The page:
Melbourne level-crossing removal project wins Victorian Premier’s Sustainability Award

The team behind Victoria’s Caulfield to Dandenong level crossing removal project, comprising state government agencies and private consultants, has won the Built Environment category in this year’s Victorian Premier’s Sustainability Awards.

The $1.6 billion “skyrail” project, designed by Cox Architecture and Aspect Studios, involves the removal of nine level crossings in Melbourne’s south-east and the transformation of previous brownfield rail corridor into 22.5 hectares of new linear park. The parklands are expected to be officially open at the end of 2018.

The new rail line between Caulfield and Dandenong in Melbourne's south-east, designed by Cox Architecture and Aspect Studios.

The new rail line between Caulfield and Dandenong in Melbourne’s south-east, designed by Cox Architecture and Aspect Studios.

Image: Peter Glenane

It also involves the construction of five new station structures, creating renewed village centres at Carnegie, Murrumbeena, Hughesdale, Clayton and Noble Park.

Environment and climate minister Lily D’Ambrosio presented the award on 11 October to Aurecon, Lendlease, CPB Contractors, WSP, Metro Trains Melbourne and the Level Crossing Removal Authority.

The awards’ judges noted the project represented the biggest “re-giving” of land in Melbourne since the opening of the Royal Botanic Gardens in 1846, and provided significant opportunity to maximize ecological outcomes.

“The Caulfield to Dandenong level crossing removal project demonstrates that investment and innovation in infrastructure can provide benefits well beyond standards for rail upgrade projects,” the award citation states. “It has demonstrated an approach that completely transforms, reimagines and connects rail infrastructure and community, and creates holistic sustainability outcomes.”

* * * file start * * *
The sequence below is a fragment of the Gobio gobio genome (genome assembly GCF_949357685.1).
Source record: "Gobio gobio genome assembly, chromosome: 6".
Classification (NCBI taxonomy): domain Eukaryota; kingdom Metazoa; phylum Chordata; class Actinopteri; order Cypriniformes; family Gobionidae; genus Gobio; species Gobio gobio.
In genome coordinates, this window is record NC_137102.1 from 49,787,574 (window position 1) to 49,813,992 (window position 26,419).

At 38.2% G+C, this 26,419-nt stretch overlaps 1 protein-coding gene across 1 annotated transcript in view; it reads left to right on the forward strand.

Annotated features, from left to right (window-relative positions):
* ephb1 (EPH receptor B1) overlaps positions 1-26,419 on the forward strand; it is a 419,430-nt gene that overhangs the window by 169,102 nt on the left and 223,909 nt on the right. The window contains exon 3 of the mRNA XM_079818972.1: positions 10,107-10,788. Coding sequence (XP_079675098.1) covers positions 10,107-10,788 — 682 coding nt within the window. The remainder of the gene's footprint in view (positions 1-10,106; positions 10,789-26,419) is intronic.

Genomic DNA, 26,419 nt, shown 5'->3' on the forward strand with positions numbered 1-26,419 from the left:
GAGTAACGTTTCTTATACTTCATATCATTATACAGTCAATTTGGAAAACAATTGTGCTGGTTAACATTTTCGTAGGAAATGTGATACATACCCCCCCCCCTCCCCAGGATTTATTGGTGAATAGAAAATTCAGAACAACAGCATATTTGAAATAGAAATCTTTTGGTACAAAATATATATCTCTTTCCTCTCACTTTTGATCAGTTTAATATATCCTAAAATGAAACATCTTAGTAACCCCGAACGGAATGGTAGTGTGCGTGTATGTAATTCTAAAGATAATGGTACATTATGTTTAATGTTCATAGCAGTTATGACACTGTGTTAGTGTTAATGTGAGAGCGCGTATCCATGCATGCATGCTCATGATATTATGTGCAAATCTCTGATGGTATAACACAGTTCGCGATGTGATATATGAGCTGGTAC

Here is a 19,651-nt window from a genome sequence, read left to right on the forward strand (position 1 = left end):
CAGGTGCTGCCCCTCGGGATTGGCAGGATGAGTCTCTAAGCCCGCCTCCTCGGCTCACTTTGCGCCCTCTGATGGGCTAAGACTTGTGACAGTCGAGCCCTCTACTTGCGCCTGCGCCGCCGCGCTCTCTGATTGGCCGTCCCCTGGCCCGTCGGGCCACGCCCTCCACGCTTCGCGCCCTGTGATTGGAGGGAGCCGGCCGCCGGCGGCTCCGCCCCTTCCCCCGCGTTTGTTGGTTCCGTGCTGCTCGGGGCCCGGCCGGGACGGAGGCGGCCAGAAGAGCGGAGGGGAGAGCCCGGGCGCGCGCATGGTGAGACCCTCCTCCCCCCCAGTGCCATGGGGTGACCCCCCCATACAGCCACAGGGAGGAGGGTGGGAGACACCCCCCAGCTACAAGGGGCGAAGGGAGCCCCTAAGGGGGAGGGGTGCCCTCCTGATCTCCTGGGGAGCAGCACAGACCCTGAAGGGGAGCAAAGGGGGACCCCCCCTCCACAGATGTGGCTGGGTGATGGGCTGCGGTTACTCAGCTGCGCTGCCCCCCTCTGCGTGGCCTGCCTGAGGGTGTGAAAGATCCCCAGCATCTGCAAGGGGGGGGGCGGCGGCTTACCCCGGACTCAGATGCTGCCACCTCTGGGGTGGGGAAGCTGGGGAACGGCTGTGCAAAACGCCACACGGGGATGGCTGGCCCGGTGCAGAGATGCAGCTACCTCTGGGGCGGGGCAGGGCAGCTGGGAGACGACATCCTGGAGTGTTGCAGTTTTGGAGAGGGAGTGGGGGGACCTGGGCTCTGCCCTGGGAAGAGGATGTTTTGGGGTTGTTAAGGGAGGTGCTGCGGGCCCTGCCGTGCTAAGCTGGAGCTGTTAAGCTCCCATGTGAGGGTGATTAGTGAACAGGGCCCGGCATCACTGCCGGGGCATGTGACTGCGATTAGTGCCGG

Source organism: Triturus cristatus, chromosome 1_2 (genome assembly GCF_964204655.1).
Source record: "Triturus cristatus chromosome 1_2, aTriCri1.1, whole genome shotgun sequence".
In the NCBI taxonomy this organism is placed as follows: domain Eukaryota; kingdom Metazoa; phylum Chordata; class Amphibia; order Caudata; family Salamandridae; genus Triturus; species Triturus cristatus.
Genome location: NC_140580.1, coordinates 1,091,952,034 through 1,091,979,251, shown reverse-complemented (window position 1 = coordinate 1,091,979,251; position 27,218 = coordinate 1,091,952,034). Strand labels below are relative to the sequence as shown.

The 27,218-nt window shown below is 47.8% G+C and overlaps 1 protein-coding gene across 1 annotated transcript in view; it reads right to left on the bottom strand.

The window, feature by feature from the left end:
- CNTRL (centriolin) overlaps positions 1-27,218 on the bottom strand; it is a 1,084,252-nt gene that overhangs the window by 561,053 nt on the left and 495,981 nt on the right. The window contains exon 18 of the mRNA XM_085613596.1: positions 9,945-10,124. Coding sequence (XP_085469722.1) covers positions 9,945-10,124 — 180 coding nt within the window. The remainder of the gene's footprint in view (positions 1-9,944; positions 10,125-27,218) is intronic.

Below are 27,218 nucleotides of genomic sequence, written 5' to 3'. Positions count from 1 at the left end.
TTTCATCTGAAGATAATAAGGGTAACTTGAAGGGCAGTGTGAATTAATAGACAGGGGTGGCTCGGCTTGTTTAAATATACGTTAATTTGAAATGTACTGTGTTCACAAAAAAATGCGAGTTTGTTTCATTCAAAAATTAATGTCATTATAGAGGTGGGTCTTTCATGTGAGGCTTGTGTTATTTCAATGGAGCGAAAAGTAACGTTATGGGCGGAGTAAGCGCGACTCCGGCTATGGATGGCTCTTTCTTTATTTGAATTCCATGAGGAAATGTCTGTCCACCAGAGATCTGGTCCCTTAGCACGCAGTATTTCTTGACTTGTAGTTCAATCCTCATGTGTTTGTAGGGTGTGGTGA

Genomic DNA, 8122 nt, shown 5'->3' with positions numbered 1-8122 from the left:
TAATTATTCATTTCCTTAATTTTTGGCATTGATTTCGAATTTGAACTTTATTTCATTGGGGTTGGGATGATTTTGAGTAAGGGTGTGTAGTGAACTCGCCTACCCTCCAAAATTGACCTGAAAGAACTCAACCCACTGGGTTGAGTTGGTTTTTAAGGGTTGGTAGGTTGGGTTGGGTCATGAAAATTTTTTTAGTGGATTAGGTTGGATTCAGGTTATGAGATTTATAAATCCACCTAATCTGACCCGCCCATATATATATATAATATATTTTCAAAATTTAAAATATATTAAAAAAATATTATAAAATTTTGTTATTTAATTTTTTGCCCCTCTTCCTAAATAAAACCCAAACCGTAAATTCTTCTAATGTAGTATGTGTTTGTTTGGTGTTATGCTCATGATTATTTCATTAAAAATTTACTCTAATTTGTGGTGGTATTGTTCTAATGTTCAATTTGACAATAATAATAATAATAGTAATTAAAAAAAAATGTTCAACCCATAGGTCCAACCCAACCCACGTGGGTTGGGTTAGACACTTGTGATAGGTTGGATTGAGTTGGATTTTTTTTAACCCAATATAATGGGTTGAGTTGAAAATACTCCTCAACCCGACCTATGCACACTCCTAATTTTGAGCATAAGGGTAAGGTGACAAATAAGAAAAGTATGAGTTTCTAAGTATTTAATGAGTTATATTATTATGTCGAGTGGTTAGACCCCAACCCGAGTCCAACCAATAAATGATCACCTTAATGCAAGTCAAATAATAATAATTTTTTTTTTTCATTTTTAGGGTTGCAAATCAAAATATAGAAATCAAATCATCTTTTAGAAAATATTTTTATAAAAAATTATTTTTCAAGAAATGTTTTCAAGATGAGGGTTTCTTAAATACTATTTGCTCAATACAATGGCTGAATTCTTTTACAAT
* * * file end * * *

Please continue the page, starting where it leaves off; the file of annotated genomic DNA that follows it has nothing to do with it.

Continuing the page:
The new rail line between Caulfield and Dandenong in Melbourne's south-east, designed by Cox Architecture and Aspect Studios.

The new rail line between Caulfield and Dandenong in Melbourne’s south-east, designed by Cox Architecture and Aspect Studios.

Image: Peter Glenane

The state government established the Level Crossing Removal Authority in May 2015 to oversee the removal of 50 level crossings for an estimated cost of $8.3 billion. All 50 are planned to be removed by 2022.

Now in their sixteenth year, the Premier’s Sustainability Award awards recognize achievement in sustainability across industry, business and community from regional to metropolitan Victoria.

The awards’ overall winners were Yume Food, winning the Premier’s Recognition Award for its work developing an online marketplace for quality surplus food and Gannawarra Shire Council, which won the Premier’s Regional Recognition Award for its large-scale solar farm and battery storage program.

Sustainability Victoria chief executive Stan Krpan said, “This year’s finalists and winners come from all sorts of backgrounds and sectors, representing the most wide-ranging projects from the most amount of entries in the awards’ history.

“The diversity of sustainability endeavor we have seen this year, undertaken by every kind of group, organization or business imaginable, is outstanding and we’re delighted that the awards can tell their inspiring stories.”

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